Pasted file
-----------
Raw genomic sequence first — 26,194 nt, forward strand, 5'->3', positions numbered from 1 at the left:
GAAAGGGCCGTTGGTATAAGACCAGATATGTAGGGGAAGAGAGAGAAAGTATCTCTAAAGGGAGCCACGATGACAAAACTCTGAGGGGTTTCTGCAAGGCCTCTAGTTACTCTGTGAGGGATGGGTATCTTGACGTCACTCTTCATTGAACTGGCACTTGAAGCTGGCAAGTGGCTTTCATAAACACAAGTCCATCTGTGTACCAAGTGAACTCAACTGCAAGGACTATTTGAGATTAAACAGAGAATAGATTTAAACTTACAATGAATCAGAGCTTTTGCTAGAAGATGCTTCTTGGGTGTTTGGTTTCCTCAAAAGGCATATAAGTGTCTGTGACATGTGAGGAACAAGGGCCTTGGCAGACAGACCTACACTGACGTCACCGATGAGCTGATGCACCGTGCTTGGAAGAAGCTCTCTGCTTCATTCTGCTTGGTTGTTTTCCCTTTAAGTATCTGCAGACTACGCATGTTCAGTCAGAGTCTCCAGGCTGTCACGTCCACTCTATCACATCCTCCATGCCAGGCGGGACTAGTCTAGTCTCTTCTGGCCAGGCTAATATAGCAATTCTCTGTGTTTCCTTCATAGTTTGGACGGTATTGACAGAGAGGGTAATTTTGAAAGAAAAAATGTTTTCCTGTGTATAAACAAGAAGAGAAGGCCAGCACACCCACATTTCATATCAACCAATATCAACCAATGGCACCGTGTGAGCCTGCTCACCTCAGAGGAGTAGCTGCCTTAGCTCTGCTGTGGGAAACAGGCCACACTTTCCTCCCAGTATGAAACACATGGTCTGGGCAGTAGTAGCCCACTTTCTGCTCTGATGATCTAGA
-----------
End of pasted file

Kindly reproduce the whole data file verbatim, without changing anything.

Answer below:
Raw genomic sequence first — 26,194 nt, forward strand, 5'->3', positions numbered from 1 at the left:
GAAAGGGCCGTTGGTATAAGACCAGATATGTAGGGGAAGAGAGAGAAAGTATCTCTAAAGGGAGCCACGATGACAAAACTCTGAGGGGTTTCTGCAAGGCCTCTAGTTACTCTGTGAGGGATGGGTATCTTGACGTCACTCTTCATTGAACTGGCACTTGAAGCTGGCAAGTGGCTTTCATAAACACAAGTCCATCTGTGTACCAAGTGAACTCAACTGCAAGGACTATTTGAGATTAAACAGAGAATAGATTTAAACTTACAATGAATCAGAGCTTTTGCTAGAAGATGCTTCTTGGGTGTTTGGTTTCCTCAAAAGGCATATAAGTGTCTGTGACATGTGAGGAACAAGGGCCTTGGCAGACAGACCTACACTGACGTCACCGATGAGCTGATGCACCGTGCTTGGAAGAAGCTCTCTGCTTCATTCTGCTTGGTTGTTTTCCCTTTAAGTATCTGCAGACTACGCATGTTCAGTCAGAGTCTCCAGGCTGTCACGTCCACTCTATCACATCCTCCATGCCAGGCGGGACTAGTCTAGTCTCTTCTGGCCAGGCTAATATAGCAATTCTCTGTGTTTCCTTCATAGTTTGGACGGTATTGACAGAGAGGGTAATTTTGAAAGAAAAAATGTTTTCCTGTGTATAAACAAGAAGAGAAGGCCAGCACACCCACATTTCATATCAACCAATATCAACCAATGGCACCGTGTGAGCCTGCTCACCTCAGAGGAGTAGCTGCCTTAGCTCTGCTGTGGGAAACAGGCCACACTTTCCTCCCAGTATGAAACACATGGTCTGGGCAGTAGTAGCCCACTTTCTGCTCTGATGATCTAGA